Wednesday, September 15, 2021

ArtsJournal: Arts, Culture, Ideas

WORDS

Most Diverse Booker Prize Finalists List Ever

Four debut novelists – Diane Cook, Avni Doshi, Douglas Stuart and Brandon Taylor – are up against the acclaimed Zimbabwean Tsitsi Dangarembga, and the Ethiopian-American Maaza Mengiste for the £50,000 award. - The Guardian

Loving Or Hating Ebooks: The Quality Of ‘Bookiness’

"Whether you love or hate ebooks is probably a function of what books mean to you, and why. … What it means to read, what the experience of reading requires and entails, and what makes it pleasurable or not, is not so easy to pin down." - The Atlantic

The New Yorker’s Archivist Counted Up Decades’ Worth Of Nonwhite Writers’ Bylines, And …

Erin Overbey: "As someone who's done the research, seen all the numbers, I can tell you that things are simply not changing quickly enough to present real, concrete progress." - Nieman Lab

Is There *Anything* To The Idea That You Can Learn A Foreign Language While You Sleep?

Well, you can't say there's nothing to it. But there's not much. And don't even think that playing recordings of the language while you’re lying there unconscious will save you from studying grammar and sentence structure. But yeah, it can help a little. - Mic

How The Word “Performative” Got Corrupted

What is worse, the meaning of performative in contemporary parlance, while not very precise, is almost exactly the opposite of the word’s original meaning. - Hedgehog Review

Why Do We Still Care About Shakespeare?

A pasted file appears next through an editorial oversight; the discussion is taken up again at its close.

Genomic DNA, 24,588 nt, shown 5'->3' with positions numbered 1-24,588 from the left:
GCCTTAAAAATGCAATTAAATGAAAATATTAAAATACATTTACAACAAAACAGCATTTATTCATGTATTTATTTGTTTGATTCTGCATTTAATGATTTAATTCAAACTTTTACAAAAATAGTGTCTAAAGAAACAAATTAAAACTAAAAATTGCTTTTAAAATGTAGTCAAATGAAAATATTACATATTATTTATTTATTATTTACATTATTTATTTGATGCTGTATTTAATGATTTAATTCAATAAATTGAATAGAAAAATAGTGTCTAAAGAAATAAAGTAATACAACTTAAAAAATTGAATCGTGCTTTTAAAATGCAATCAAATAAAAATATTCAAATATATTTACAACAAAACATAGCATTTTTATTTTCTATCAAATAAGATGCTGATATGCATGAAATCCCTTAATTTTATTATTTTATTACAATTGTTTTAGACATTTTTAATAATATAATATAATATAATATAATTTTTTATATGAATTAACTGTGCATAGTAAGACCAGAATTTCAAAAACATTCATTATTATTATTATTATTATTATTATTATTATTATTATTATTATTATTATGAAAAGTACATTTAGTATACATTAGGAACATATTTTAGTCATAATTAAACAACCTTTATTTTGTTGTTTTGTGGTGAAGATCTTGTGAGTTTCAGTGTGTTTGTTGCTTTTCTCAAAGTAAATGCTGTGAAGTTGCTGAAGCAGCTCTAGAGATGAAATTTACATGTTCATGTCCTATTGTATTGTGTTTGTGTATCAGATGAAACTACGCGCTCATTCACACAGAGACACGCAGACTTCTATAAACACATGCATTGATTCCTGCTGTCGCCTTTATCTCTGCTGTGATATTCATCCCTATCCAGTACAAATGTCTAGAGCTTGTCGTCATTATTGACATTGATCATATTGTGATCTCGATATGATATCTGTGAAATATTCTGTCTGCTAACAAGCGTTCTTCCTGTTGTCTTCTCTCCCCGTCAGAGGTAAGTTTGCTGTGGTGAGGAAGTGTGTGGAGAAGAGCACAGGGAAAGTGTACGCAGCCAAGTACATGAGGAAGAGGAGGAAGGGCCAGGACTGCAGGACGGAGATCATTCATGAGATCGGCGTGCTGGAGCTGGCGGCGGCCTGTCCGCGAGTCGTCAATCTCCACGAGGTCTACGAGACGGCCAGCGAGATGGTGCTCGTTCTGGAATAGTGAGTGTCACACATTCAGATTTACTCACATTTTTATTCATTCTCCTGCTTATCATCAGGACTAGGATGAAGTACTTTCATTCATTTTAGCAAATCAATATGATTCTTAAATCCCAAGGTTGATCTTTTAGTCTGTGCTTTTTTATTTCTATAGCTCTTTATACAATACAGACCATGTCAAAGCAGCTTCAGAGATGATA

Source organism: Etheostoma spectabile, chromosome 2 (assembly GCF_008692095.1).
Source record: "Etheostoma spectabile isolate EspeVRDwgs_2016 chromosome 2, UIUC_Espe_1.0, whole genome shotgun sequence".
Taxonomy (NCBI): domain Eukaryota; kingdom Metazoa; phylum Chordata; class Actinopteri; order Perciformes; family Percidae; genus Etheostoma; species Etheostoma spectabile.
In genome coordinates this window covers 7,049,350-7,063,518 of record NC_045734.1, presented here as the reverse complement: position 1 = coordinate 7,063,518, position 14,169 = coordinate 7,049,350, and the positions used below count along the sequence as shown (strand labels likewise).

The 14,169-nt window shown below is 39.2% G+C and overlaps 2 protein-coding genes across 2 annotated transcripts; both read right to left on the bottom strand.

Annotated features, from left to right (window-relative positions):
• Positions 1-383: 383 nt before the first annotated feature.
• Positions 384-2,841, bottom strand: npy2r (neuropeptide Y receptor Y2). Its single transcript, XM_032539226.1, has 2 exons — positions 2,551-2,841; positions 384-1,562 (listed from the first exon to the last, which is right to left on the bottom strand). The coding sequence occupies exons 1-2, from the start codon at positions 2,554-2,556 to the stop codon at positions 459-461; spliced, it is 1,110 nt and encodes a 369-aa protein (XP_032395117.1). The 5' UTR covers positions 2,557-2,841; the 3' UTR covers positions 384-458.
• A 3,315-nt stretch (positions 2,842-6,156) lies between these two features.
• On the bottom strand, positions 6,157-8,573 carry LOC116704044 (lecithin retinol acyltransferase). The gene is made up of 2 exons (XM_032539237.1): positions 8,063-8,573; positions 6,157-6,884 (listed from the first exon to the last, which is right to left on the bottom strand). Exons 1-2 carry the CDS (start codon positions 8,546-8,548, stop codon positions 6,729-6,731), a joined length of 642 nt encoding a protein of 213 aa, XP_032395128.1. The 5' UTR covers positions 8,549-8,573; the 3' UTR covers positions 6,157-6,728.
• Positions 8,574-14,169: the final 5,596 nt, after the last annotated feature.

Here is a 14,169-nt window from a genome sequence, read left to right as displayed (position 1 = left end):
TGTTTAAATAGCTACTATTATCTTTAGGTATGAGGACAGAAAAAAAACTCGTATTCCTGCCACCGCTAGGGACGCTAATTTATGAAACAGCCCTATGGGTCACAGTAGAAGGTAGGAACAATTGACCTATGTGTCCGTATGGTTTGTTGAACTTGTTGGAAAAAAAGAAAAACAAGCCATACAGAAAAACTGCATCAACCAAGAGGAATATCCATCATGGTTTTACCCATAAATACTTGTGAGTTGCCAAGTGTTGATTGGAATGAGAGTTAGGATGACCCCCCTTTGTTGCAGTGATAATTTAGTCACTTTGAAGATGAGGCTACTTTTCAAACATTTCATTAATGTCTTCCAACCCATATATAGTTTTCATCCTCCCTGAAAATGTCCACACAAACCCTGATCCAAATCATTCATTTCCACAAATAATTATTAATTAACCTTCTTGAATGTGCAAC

So why do we still read him, and why do so many people still flock to his plays, despite their archaisms lichened with footnotes and, to citizens of our ironic century, his easily parodied apostrophizing? Why do we still care? - Washington Post

A College Honors Class Turned Its Zoom Fan Fiction Into A Film Deal

Last year, The Great Gatsby came out of copyright, and that's a good thing for a The Great Gatsby 2.0 honors seminar at the University of Iowa. - LitHub

The Larger Narrative Arc Of Colson Whitehead’s Novels

Basically, it's weird jobs. "All these different jobs provide existential questions about how the world works and how they work, how they function, I guess." - Slate

Nicaragua’s Government Is Arresting Prominent Writers Before A Presidential Election

"State prosecutors in Nicaragua have ordered the arrest of one of the country’s most prominent writers, Sergio Ramírez, accusing the 78-year-old novelist of inspiring hatred and conspiring to destabilize Nicaragua." Those charges sound common these days in Nicaragua. - LitHub

New Yorkers Turned To Poetry After The Towers Came Down

People sent poems to newspapers and posted poetry on bus shelters. "When we went into Manhattan to see the site where the Twin Towers had once stood, there were poems traced into the ash that covered everything." - LitHub

Translators Should Be Named On Book Covers

Weirdly, "the underlying assumption on the part of many publishers seems to be that readers don’t trust translators and won’t buy a book if they realise it’s a translation." - The Guardian (UK)

Does Publishing Miss The 45th President?

All signs, and an absolute onslaught of books, point to yes. - The New York Times

Have A Look At The New Yorker’s Original Mission Statement

So many things about the magazine — in both content and design — are recognizable today that it's easy to forget that, when Harold Ross was trying to launch The New Yorker in the 1920s, none of it was there. - Gothamist

Boston Globe And Boston University To Relaunch 19th-Century Abolitionist Newspaper

Envisioned as a 21st-century online successor to the United States' first anti-slavery newspaper, The Emancipator will operate as a not-for-profit and will focus initially on commentary, with plans to add audio-video, longform nonfiction, data visualization, and history annotation. - Nieman Lab

Of Writing And The Usefulness Of Cliches

It was only with the emergence of an artistic movement, beginning around the mid-18th century, that probable language came to be regarded less as the building blocks of composition and more as the too-familiar, the outworn, the boring. - Aeon

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